From a Teen’s Perspective: My ultimate library
Reading is one of my favorite and most valuable hobbies. Since I was little, I have always loved diving into a new story filled with endless possibilities. However, I don’t always realize the way that books have influenced my life and my perspective. Today, I want to share a list of some of the books that have had the biggest impact on me over the years.
1. The Glass Castle by Jeannette Walls: The writing is both gritty and beautiful, but it’s the heartbreaking story at this book’s center that will stay with you long after you finish the final page. Walls recounts her life — beginning in early childhood — dealing with negligent parents and the ways in which she had to mature too early in order to survive. Not only did this book open my eyes to the hardships of poverty and the reality of neglected children around the world, but it conveyed a message of resilience and allowing yourself to be vulnerable despite tough experiences.
2. The Name of the Wind by Patrick Rothfuss: I have always been a fantasy enthusiast, but this book went and redefined the entire genre for me. The central character is a poor orphan who learns to use a methodical system of magic at a pretentious university (think Cambridge, but with voodoo dolls) and must navigate both the politics of academia and a looming threat from the past. At face value, the story is rather cheesy, but at its core, this book is a thoughtful reflection on human nature and our relationship with power. It also has the best character development I have ever read and features my favorite literary couple of all time.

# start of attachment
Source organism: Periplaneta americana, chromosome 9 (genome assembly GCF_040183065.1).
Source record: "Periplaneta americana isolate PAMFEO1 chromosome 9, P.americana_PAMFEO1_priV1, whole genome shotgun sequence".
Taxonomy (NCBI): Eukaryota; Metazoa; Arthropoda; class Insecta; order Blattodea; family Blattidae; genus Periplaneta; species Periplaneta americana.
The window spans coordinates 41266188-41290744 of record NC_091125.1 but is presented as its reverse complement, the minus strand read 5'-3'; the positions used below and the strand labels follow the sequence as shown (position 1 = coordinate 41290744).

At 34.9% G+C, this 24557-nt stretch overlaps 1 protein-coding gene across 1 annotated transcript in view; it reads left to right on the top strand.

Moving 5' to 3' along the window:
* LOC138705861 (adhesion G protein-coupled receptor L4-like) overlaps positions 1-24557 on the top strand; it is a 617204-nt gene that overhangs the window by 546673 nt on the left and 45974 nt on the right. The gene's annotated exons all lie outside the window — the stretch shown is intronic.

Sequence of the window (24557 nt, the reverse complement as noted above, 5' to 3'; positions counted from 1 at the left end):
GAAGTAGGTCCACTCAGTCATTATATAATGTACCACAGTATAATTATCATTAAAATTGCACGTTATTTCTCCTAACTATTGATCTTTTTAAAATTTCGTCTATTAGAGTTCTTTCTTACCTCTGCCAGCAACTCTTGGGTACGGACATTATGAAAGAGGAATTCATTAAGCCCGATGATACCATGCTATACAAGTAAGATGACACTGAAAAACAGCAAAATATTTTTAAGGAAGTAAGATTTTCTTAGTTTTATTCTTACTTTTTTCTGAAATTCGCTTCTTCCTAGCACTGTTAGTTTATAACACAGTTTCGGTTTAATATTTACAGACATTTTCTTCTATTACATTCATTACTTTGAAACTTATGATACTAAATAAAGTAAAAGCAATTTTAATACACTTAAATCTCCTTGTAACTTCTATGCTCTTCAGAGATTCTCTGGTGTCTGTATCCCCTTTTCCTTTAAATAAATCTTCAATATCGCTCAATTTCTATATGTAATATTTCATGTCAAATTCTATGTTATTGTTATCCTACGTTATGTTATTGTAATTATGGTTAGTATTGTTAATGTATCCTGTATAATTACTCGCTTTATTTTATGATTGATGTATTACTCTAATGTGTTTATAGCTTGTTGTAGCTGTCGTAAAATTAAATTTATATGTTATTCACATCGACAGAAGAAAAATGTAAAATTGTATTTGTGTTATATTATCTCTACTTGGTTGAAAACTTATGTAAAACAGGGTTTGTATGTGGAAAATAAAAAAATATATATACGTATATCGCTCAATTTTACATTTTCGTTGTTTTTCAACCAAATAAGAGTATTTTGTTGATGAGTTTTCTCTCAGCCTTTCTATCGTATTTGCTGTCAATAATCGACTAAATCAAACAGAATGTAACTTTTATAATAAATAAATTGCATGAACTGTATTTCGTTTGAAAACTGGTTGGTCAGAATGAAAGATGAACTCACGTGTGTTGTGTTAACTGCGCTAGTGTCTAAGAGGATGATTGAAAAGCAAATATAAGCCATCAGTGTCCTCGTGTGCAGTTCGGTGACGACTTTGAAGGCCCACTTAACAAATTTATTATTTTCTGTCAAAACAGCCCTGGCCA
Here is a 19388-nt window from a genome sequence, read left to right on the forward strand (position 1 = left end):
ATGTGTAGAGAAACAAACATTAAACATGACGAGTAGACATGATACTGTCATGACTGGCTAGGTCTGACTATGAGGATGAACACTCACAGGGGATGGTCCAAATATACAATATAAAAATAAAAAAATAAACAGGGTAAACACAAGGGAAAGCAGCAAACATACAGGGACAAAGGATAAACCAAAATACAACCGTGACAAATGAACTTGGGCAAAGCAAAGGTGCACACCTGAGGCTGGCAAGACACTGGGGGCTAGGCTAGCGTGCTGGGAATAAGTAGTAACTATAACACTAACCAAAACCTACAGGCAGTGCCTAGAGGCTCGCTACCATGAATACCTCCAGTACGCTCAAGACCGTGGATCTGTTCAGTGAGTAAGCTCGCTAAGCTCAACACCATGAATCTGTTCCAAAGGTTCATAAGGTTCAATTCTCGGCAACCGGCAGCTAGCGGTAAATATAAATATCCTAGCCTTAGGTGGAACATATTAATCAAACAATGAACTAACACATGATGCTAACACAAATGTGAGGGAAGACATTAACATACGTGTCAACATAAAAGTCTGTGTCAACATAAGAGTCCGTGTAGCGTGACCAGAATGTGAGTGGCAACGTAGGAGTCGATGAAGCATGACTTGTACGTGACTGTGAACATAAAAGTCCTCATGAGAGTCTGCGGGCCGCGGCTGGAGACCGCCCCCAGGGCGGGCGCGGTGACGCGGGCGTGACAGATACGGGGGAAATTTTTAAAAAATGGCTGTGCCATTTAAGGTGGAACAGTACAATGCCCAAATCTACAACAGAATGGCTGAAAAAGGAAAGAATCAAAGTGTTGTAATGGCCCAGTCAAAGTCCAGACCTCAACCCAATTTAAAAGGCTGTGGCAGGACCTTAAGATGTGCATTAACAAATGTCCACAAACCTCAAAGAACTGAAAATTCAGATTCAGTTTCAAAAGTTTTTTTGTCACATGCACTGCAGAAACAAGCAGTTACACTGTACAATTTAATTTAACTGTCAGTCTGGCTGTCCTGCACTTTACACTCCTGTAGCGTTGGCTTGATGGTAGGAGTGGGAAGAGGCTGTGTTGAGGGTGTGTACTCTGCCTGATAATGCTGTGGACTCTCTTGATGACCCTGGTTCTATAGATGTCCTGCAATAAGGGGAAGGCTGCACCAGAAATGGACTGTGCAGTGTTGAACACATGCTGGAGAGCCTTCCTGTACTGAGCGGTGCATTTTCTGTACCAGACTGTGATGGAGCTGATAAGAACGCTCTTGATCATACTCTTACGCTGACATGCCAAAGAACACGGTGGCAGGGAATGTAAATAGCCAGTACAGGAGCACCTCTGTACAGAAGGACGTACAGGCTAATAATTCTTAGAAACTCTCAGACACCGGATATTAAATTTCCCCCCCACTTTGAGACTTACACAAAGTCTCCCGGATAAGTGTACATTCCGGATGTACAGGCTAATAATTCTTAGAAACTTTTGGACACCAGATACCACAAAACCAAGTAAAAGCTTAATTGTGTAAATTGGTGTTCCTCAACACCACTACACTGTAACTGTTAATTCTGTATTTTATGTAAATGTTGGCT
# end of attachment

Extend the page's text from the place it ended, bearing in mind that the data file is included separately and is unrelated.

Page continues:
3. Why Buddhism Is True by Robert Wright: Before you jump to the hippie accusations, let me explain. Wright is a journalist who approaches Buddhism from a critical point of view to examine its scientific validity. He breaks down the Buddhist ideology and evaluates which parts can be practically applied to your everyday life. I found myself breathing deeper and regulating my emotions more effectively after just one chapter.
4. House of the Scorpion by Nancy Farmer: Don’t be misled by the book’s premise. The dystopian story centers on the young clone of a wealthy patriarch and drug lord. Through the captivating narrative, Farmer wrestles with intense questions about corruption and our inevitable mortality. From the first page to the last, I remained immersed in an expertly crafted world of eerie paradise.
5. American Dirt by Jeanine Cummins: Living in California, I hear lots about the situation at the Mexican-American border. Until this book, all I knew were the statistics and the five-second clips they play on television. Cummins tells the story of a Mexican mother who is forced to flee with her young son to the U.S. after a cartel targets her journalist husband. Their journey gives humanity to the stories of millions of immigrants facing life-or-death as they try to make it out of their countries. The mother’s endless love for her son is inspiring and will leave you hugging your own loved ones tighter.
Alas, I could fill many more pages with transformative books, but I will limit myself to only the cream of the crop. Literature is a powerful catalyst for reflection and growth, and I hope all of my readers claim many more of those life-changing experiences.
From a Teen Perspective is a weekly column contributed by Menlo-Atherton High School Junior Dylan Lanier, who has lived in Menlo Park since he was two.
Editor’s note: As always, consider Kepler’s first when buying a book.